Wednesday, August 17, 2005

"Interest Sting" - A Visual Approach to a Complex Problem

Check out yesterday's post over at New Economist on US consumers feeling the squeeze from higher rates and then take a look at the excellent HSBC report: Interest Sting: US household interest payments are surging despite low long rates

This 10 page report contains 25 easy to read graphs and tables looking at the impact of interest rates from many different and complementary angles. This report is a model of behavior for how to approach a complex subject area in a way that promotes understanding and opens the door to further dialogue.

Here's what I found most attractive about the HSBC approach:

1. Most of the graphs are time series graphs that cover at least the last 7 years and many charts stretch back in time 25 years or more. The long time sweeps allows current behavior to be observed in context of past history.

2. Almost all of the graphs show only a single metric at a time making it possible to quicly digest and understand the behavior of that factor. The uncluttered look, clear lableing of the axes, easy to understand naming of the metric and suggestive title all combine to create a trend graph that can stand on its own without any other supporting text.

3. A smaller number show a pair of related variables to highlight relationships between the pair. These are also easy to read and digest and understand without supporting text.

4. Many of the factors plotted in this way are calculated values derrived from combining the raw numbers and these bring important and non obvious patterns out from hiding and into plain view. For example, check out chart 21, page 9 (mortgage debt as a % of disposable income) and chart 25, 10 (Consumer debt ex-mortgages as a % of disposable income)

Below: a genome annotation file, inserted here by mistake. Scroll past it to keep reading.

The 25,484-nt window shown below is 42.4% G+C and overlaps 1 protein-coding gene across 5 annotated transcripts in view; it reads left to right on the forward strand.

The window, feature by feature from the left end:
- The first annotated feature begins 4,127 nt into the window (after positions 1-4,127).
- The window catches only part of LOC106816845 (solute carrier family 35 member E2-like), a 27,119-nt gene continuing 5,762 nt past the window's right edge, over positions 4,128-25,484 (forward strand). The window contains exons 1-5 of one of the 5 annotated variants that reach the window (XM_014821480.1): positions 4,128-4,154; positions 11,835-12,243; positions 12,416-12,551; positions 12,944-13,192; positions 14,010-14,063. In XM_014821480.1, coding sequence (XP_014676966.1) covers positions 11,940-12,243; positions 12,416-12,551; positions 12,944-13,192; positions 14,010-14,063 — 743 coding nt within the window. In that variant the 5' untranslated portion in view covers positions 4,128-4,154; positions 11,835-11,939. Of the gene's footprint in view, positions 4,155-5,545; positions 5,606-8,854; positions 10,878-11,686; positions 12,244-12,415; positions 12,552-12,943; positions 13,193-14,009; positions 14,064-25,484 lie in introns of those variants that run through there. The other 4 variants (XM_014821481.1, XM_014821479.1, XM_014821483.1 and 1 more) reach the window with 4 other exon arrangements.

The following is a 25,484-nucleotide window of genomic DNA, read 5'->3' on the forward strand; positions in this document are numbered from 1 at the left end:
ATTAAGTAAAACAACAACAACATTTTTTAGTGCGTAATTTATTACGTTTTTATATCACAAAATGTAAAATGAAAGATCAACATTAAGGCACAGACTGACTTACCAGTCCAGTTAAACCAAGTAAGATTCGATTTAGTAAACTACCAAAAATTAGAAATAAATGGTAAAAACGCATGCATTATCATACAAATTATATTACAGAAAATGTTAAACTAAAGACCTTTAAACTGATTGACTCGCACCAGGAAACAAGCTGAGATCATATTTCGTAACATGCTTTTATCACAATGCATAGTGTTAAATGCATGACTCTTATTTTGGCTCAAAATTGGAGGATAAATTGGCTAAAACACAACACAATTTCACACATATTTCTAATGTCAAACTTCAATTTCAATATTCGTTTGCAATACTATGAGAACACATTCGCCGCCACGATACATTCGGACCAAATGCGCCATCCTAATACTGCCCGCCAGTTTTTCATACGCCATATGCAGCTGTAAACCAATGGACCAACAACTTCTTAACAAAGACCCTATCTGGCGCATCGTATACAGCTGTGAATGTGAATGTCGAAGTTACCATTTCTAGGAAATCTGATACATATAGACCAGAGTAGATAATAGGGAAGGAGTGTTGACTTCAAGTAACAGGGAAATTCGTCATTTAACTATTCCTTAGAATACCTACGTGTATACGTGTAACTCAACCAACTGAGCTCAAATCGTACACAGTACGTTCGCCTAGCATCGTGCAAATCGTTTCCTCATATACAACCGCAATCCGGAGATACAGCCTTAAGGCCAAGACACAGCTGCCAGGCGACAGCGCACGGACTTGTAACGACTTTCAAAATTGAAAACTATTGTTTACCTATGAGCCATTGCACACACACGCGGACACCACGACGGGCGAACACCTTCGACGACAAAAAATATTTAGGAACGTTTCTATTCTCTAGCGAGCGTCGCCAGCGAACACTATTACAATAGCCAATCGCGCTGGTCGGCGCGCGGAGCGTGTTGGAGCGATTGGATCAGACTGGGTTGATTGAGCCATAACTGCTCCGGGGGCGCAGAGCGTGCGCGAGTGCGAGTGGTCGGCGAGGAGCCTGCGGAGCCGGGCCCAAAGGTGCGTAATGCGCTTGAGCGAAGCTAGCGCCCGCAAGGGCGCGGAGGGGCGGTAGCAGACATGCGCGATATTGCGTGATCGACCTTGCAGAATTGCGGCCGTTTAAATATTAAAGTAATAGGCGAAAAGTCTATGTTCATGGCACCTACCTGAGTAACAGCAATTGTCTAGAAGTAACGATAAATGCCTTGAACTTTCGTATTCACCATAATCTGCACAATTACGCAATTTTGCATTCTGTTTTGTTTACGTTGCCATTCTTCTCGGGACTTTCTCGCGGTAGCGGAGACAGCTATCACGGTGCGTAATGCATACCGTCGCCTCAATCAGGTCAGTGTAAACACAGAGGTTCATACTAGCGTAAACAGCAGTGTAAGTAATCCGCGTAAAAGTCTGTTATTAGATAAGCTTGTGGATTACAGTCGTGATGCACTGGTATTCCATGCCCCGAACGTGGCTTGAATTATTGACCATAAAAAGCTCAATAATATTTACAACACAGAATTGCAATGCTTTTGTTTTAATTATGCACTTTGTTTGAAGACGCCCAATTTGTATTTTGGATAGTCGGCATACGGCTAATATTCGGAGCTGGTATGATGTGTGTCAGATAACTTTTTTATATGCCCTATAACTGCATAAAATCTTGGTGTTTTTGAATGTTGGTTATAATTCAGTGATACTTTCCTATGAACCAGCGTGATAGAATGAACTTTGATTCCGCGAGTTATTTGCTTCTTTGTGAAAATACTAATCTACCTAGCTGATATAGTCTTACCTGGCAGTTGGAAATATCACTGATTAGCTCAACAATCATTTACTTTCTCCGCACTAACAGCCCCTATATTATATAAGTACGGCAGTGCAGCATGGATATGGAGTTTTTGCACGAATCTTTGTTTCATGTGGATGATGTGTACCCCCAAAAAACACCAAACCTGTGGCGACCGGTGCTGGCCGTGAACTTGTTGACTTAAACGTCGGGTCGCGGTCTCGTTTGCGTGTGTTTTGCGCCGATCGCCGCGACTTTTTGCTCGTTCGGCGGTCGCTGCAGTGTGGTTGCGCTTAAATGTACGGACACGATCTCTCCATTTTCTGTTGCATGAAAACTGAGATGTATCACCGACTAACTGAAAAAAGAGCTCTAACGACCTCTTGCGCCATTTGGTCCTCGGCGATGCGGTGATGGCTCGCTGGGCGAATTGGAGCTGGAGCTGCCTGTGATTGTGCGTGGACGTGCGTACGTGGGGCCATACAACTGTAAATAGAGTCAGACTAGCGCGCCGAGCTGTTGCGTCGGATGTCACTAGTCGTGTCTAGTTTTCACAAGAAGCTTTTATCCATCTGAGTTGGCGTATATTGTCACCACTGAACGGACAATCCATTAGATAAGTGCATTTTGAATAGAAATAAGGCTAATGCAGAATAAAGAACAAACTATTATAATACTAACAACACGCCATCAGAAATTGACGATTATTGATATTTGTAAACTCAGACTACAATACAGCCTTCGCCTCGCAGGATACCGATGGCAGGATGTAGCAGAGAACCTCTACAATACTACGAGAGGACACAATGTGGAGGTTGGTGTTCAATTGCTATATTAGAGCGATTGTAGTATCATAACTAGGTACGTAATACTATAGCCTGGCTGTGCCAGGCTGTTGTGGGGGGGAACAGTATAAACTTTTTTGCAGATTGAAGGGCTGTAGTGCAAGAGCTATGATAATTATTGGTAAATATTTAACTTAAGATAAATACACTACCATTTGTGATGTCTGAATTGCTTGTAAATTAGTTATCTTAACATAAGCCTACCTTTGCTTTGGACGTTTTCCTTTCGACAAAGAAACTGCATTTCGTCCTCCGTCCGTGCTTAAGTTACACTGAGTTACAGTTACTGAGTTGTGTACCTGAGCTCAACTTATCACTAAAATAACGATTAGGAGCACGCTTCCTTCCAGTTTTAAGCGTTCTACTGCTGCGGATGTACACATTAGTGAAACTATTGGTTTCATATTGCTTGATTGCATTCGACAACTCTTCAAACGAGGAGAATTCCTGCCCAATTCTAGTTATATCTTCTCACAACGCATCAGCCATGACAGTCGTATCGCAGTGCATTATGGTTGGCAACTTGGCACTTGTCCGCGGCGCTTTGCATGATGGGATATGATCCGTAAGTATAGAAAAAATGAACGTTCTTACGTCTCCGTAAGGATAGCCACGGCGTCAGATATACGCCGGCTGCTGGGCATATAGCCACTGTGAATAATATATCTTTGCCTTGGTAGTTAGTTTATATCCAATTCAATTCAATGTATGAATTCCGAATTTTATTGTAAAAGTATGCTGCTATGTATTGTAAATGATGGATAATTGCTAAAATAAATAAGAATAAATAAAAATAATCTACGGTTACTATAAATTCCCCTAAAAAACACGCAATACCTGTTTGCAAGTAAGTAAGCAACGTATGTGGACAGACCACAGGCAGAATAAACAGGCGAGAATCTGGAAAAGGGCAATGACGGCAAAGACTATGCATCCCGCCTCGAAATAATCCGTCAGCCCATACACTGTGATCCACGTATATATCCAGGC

5. While I am not a big fan of tables, even the tables in this report are easy to use and effective in conjunction with the extra text of the article.

6. The trend graphics are placed in close proximity to the explanatory text for easier reading.

The only thing missing is the click through link to the data set used to create these tables. For example, I would have loved to combine charts 21 and 25 to obtain a total interest chart as a percentage of disposable income. This metric was discussed in the report, but no chart provided.

While the authors of the report have their own views of what all these charts mean, the work they have done to lay out all the charts makes it possible for other observers to develop their own notions of what this complex situation means and compare their thoughts to those of the authors. All in all, an excellent example of how to use trend graphics to think deeply about an important topic.

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